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Afghan Finance Minister, GCC Chief Discussed

Tuesday 9 October 2018

RYADH (Saudi Press Agency) — The minister of finance of Afghanistan has held talks with the Gulf Cooperation Council (GCC) chief on cooperation in different fields, a news report said on Tuesday.

Dr. Hamayoun Qayoumi, who is also advisor to the president on infrastructure and human resource affairs, is currently on an official visit to the Kingdom of Saudi Arabia.

The Saudi Press Agency reported Qayoumi and GCC Secretary General Dr. Abdullatif Al-Zayani met in Riyadh on cooperation between the GCC and Afghanistan in economic, commercial, and investment fields. They explored ways of enhancing cooperation to the benefit of the two sides at the meeting, which was also attended by Afghan Ambassador Jalal Karim, members of the visiting delegation and GCC officials.

The Cooperation Council for the Arab States of the Gulf known as the Gulf Cooperation Council (GCC), is a regional intergovernmental political and economic union consisting of all Arab states of the Persian Gulf except Iraq. Its member states are Bahrain, Kuwait, Oman, Qatar, Saudi Arabia, and the United Arab Emirates. Its goals are mainly:

  • Customs union in January 2003.
  • Common market by 2007.
  • Common currency by 2010, not yet realized, otherwise the GCC monetary union would be the second largest supranational monetary union in the world, measured by GDP of the common-currency area.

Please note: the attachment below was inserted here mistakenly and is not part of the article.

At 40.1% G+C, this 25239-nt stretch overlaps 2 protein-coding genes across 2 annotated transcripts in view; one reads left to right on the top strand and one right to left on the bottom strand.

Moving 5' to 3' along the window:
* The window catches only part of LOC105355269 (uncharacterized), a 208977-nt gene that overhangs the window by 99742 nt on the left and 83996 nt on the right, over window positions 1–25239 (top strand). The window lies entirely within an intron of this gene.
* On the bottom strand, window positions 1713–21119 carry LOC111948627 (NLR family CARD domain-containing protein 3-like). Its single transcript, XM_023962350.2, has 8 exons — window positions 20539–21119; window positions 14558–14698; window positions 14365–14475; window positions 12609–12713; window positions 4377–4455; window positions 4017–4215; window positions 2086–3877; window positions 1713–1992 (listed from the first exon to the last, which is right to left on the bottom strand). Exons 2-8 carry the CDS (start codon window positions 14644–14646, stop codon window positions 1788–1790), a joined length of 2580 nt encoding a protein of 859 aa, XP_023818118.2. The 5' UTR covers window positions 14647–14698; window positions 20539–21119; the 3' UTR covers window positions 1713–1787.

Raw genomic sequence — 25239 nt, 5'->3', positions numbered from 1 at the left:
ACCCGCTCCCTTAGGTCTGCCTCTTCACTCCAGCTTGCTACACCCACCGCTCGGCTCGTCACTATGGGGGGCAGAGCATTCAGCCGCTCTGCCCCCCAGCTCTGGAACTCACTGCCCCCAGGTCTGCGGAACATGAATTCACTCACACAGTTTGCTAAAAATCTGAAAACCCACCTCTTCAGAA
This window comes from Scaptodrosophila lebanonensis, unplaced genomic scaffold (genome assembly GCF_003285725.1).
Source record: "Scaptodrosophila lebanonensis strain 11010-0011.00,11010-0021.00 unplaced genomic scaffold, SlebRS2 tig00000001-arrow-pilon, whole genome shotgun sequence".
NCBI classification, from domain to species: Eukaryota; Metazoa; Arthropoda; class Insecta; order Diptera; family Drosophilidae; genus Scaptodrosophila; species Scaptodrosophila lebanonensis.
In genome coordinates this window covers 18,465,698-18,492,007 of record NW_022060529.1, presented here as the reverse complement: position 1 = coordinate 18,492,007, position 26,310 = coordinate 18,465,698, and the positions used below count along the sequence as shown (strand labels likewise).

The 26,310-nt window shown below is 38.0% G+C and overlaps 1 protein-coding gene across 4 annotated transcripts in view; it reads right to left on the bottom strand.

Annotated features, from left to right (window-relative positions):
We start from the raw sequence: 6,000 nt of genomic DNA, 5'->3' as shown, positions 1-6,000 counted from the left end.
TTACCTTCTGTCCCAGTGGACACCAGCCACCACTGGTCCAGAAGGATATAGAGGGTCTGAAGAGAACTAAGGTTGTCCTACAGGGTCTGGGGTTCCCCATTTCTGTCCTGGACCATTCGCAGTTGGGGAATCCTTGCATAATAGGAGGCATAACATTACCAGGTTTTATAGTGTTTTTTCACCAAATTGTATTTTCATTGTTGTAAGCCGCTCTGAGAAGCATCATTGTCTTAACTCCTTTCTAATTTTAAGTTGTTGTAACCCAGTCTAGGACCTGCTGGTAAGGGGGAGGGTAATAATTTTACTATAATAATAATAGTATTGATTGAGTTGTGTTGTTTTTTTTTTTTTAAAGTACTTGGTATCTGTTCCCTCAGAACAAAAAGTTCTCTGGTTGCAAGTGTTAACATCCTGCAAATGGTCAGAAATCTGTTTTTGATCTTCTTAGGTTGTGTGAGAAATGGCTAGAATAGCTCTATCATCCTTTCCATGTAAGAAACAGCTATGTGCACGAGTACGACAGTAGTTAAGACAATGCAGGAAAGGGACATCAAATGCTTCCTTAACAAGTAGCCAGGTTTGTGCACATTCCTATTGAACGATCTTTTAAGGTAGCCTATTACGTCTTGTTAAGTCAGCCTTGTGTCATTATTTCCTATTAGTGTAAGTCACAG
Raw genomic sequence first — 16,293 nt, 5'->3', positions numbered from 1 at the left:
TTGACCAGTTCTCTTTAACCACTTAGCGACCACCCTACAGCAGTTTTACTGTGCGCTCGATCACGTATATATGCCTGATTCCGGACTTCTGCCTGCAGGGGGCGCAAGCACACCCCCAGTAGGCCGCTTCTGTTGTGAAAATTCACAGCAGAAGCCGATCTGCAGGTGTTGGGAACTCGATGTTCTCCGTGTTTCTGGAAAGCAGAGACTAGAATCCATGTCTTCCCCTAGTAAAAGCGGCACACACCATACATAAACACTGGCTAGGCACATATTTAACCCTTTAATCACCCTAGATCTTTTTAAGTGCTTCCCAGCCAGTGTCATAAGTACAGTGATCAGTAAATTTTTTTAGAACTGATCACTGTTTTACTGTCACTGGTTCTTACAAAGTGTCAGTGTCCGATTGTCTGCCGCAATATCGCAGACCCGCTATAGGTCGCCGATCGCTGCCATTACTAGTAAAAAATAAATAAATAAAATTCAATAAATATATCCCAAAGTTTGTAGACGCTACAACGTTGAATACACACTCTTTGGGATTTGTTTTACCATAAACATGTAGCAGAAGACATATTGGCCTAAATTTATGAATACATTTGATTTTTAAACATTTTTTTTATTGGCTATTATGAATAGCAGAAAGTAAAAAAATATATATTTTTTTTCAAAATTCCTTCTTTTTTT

• Unified military (Peninsula Shield Force)

Other stated objectives include:

  • Formulating similar regulations in various fields such as religion, finance, trade, customs, tourism, legislation, and administration
  • Fostering scientific and technical progress in industry, mining, agriculture, water and animal resources
  • Establishing scientific research centres
  • Setting up joint ventures
  • Encouraging cooperation of the private sector
  • Strengthening ties between their people

The future of GCC is highly uncertain because of tensions with Qatar and instability in Yemen. Qatar’s support for the Muslim Brotherhood across the MENA area, Hamas and radical Islamists in Libya has led to increasing tensions with other Arab states of the Persian Gulf. On June 5, 2017, Saudi Arabia, UAE, Bahrain and Egypt had officially cut diplomatic ties with Qatar. Various members put a ban on Qataris and their businesses. Qataris are not allowed to enter or live in the country unless they have a spouse living there Flights from Qatar are also not allowed to land there and vice versa.

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